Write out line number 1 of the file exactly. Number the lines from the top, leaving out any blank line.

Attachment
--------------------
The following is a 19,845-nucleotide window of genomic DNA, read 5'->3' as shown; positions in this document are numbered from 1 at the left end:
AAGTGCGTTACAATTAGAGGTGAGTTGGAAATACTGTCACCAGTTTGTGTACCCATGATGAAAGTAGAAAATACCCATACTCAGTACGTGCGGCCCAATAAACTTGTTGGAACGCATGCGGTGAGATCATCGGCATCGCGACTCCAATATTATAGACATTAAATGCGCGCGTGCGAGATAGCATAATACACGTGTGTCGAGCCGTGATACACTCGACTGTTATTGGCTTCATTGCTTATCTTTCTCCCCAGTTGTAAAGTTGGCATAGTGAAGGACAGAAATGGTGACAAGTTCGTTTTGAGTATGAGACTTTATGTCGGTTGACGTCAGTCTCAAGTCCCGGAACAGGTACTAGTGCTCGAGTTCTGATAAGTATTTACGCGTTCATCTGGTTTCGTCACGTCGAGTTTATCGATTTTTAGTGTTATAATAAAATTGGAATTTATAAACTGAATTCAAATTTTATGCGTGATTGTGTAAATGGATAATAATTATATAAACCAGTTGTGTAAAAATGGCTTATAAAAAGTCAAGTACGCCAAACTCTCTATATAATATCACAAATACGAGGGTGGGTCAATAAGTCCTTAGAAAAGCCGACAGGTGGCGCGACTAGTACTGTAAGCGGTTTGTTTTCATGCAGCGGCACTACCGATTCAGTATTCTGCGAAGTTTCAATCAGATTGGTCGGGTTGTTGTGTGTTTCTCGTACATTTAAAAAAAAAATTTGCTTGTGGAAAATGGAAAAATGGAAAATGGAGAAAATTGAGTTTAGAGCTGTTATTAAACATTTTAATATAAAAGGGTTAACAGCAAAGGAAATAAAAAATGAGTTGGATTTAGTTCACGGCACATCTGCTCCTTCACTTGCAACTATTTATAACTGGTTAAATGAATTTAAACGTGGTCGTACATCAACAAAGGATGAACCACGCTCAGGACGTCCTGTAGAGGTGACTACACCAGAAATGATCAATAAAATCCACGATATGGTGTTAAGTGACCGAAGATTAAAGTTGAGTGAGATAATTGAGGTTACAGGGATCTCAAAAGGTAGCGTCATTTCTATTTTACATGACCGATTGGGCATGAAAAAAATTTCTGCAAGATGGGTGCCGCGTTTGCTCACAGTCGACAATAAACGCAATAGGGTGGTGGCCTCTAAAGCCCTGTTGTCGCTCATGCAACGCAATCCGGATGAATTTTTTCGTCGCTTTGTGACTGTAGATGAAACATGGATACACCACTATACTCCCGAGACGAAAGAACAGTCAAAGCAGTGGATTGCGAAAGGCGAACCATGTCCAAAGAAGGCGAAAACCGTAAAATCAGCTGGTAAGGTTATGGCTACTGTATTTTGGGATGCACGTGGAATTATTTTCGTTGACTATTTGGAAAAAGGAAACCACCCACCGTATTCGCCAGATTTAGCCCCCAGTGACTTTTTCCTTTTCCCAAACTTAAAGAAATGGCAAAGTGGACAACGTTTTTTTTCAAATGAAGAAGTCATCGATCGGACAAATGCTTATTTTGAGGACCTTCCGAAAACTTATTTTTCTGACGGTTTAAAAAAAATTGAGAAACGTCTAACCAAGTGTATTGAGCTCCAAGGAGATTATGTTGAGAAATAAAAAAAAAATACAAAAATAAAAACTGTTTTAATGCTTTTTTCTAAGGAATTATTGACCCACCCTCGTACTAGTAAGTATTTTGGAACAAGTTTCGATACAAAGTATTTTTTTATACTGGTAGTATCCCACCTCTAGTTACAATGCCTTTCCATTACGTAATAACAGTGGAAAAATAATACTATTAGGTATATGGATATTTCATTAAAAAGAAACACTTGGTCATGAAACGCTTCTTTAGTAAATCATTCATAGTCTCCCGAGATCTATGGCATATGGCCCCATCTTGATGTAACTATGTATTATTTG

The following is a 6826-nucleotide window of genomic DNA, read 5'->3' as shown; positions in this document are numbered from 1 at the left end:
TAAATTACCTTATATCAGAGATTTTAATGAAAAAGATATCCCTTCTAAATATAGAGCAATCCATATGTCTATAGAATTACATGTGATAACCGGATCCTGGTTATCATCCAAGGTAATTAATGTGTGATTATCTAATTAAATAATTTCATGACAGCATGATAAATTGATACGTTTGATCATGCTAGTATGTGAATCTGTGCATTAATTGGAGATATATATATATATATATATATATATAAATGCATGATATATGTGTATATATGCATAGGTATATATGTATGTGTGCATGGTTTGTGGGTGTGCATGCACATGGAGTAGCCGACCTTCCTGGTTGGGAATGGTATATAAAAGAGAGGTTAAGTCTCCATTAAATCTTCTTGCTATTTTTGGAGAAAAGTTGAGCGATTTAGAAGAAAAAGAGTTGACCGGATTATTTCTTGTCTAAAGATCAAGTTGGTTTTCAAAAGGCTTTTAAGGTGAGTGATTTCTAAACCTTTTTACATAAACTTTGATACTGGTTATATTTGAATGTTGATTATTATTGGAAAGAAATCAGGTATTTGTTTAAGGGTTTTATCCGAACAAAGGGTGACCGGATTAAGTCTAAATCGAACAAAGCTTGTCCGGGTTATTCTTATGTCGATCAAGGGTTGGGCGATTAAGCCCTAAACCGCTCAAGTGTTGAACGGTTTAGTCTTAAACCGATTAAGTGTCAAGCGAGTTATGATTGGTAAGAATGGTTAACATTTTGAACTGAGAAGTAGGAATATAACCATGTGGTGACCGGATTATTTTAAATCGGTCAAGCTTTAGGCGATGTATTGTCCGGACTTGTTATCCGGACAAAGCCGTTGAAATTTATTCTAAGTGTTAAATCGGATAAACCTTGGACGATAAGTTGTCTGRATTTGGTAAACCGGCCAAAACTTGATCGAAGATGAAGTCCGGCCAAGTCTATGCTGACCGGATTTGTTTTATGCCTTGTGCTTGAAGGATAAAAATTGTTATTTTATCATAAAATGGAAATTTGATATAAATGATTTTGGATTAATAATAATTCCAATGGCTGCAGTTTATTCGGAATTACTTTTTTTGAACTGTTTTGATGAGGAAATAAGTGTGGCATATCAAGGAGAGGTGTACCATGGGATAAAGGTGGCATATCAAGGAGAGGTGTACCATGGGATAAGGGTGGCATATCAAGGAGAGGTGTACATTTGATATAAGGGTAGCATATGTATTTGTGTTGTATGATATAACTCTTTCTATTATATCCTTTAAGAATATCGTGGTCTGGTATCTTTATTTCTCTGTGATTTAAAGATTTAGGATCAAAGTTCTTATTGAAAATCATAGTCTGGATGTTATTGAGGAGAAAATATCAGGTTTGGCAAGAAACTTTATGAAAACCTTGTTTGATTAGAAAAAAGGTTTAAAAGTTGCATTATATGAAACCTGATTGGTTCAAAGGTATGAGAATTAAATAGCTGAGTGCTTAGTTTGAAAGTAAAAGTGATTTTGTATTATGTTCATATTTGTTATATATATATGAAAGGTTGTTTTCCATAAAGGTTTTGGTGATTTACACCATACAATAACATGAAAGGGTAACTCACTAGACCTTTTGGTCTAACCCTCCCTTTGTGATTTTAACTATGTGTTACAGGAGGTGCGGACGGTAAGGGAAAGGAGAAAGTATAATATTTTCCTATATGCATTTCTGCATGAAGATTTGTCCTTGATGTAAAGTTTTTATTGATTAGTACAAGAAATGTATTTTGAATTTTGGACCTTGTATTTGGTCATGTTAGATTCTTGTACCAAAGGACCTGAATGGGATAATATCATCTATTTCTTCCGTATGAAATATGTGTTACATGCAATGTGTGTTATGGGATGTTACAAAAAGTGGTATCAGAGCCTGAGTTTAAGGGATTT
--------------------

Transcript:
The following is a 19,845-nucleotide window of genomic DNA, read 5'->3' as shown; positions in this document are numbered from 1 at the left end: